The play is by all means full of irony. Antonio Salieri as the designer of Mozart’s gradual mental and professional decline becomes himself mentally broken and for thirty years, after Mozart’s death, has been facing a process of self-destruction. If he blames God for breaking the treaty at the beginning of the play, he blames himself for the tragedy he has caused at the end. The rumours of the assassination spread among the Viennese make Salieri tie to Mozart’s name closer than ever before. What’s more, they ensure him immortality as Salieri expresses in his desperate call:
After today, whenever men speak Mozart’s name with love, they will speak mine with loathing! As his name grows in the world so will mine – if not in fame, then in infamy. I’m going to be immortal after all! – And He is powerless to prevent it! . . . (He laughs harshly.) So, Signore – see now if Man is mocked! (Shaffer “Amadeus” 100)
The play is intertwined with several aspects symbolizing ‘the end of good times’ and the beginning of times of change and difficulties that shall intrude the life of Antonio Salieri before long.
Such a turning point in Salieri’s formation occurs, in particular, in the scene of the March of Welcome played by Salieri accompanying Mozart to the Imperial court of the Schonbrunn Palace. Mozart is personified to ‘upgrade’ Salieri’s March, shortly after his arrival in Vienna. By this clownish roguishness Mozart openly manifests that the composition and the whole Salieri’s music production alike are of average feats. Additionally, he escalates his public act by replaying the March over and over, finally stopping at the fourth beat claiming: “It does not really work that Fourth, does it? Let’s try the Third above” . . . (Amadeus 27). Mozart obviously does it with a joy, with attributes of a grotesque using his unique, disarming comments in order to insult the ‘old cattivo’.1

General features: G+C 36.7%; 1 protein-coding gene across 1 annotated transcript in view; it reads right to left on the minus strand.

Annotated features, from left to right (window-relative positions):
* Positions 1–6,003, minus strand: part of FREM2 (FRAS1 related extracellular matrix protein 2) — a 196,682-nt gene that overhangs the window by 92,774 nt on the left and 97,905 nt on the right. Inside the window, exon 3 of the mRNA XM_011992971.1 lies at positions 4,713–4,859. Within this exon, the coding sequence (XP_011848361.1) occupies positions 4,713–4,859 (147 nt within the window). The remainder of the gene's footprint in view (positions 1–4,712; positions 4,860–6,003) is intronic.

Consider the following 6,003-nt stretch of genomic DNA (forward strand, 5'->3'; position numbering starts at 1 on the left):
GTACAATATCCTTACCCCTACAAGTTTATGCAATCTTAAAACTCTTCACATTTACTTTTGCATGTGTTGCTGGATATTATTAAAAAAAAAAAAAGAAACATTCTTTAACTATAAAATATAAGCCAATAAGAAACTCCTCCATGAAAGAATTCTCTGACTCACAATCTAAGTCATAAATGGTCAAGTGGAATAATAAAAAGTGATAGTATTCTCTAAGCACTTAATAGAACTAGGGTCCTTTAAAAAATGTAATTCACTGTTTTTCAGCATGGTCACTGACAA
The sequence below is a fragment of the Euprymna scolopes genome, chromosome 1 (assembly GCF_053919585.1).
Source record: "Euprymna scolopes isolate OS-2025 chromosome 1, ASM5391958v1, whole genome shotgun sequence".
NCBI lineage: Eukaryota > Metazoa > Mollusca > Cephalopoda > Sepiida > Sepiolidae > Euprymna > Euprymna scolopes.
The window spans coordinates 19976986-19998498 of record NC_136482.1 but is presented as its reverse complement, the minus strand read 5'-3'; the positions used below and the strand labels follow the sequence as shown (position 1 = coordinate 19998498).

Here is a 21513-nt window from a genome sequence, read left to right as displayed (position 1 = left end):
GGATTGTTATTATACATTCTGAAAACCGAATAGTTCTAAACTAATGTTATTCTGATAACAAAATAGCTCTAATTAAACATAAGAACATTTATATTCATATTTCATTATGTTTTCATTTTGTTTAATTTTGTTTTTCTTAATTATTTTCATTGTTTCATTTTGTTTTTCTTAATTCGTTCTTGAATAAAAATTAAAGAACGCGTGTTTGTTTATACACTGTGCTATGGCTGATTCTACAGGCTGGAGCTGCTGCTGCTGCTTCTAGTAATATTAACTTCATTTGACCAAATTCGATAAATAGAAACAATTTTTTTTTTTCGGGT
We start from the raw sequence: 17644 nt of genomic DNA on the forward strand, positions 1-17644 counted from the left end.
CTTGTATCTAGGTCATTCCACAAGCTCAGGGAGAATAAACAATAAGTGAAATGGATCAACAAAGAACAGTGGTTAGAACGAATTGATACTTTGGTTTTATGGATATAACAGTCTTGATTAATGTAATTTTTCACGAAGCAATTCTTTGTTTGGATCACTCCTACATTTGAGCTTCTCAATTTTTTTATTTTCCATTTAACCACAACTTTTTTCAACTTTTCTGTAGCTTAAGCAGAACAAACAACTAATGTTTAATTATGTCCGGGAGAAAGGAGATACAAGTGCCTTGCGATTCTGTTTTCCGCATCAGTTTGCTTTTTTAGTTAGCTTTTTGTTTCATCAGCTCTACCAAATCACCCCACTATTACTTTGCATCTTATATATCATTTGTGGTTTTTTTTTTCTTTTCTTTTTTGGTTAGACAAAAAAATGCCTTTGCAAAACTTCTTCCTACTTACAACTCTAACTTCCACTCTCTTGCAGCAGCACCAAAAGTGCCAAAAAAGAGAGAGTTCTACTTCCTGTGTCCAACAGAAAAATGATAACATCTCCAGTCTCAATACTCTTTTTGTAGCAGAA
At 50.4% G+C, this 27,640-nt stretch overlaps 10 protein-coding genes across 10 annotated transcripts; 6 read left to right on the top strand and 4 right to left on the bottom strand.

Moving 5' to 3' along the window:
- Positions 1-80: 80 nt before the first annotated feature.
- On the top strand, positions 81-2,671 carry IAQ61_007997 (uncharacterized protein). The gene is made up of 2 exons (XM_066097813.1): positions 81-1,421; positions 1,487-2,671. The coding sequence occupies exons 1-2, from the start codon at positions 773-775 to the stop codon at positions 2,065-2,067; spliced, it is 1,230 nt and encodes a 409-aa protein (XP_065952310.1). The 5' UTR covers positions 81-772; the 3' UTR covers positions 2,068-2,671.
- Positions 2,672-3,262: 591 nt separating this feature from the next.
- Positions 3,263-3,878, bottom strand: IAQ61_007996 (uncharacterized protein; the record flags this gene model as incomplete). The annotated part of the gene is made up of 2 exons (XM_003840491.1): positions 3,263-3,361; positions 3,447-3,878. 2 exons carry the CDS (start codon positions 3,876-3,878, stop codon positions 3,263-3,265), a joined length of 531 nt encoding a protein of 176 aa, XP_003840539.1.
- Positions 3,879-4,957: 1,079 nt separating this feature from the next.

For Salieri this humiliation seems to be totally devastating, rude gesture, which has far-reaching consequences for further development of their relationship. Ashamed, Salieri realizes his loss. This passage is, ironically enough, used later in Mozart's Marriage of Figaro,2 specifically in the aria in which Figaro warns Cherub that “now is the time to forget the joys and benefits of the past and look forward to coming woes” (Shaffer “Longman” xix).
Shaffer in the play uses passages of music as a medium through which he decodes the figure of Antonio Salieri. More ironic elements in the characters of Mozart and Salieri occur in the processing of their way of communication. While Mozart, a composer of divine music, is conferred a language of a ‘teenage brat’, Salieri, a composer of average talent, is featured with long philosophical monologues nearly as if he was reciting poetry. The passage in which Salieri expresses his anger and betrayal that God perpetrated on him, is an explicit example.
Grazie tanti! You put into me perception of the Imcomparable – which men never know! – then ensured that I would know myself forever mediocre. (His voice gains power.) Why? . . . What is my fault? . . . (Shaffer “Longman” xxiii)
As the play proceeds, Salieri takes Mozart under his wings and serves more or less as his surrogate father: he promises his intercession at the Imperial Court to help Mozart in his misery, offers support and friendship (yet bogus one) and performs as a companion whom Mozart may entrust at any time. It is the matter of unravelling whether desperate Mozart is able to recognize the meanness in Salieri’s treatment to him, or is already so hopelessly ill that he blindly receives any message of hope he is being delivered. My interpretation is that he is aware of the abuse, but is not left any other choice. Who else, after all, shall he appeal to in such a non-prospective state, after all his fellows have turned their backs to him and assumed a reserved stance?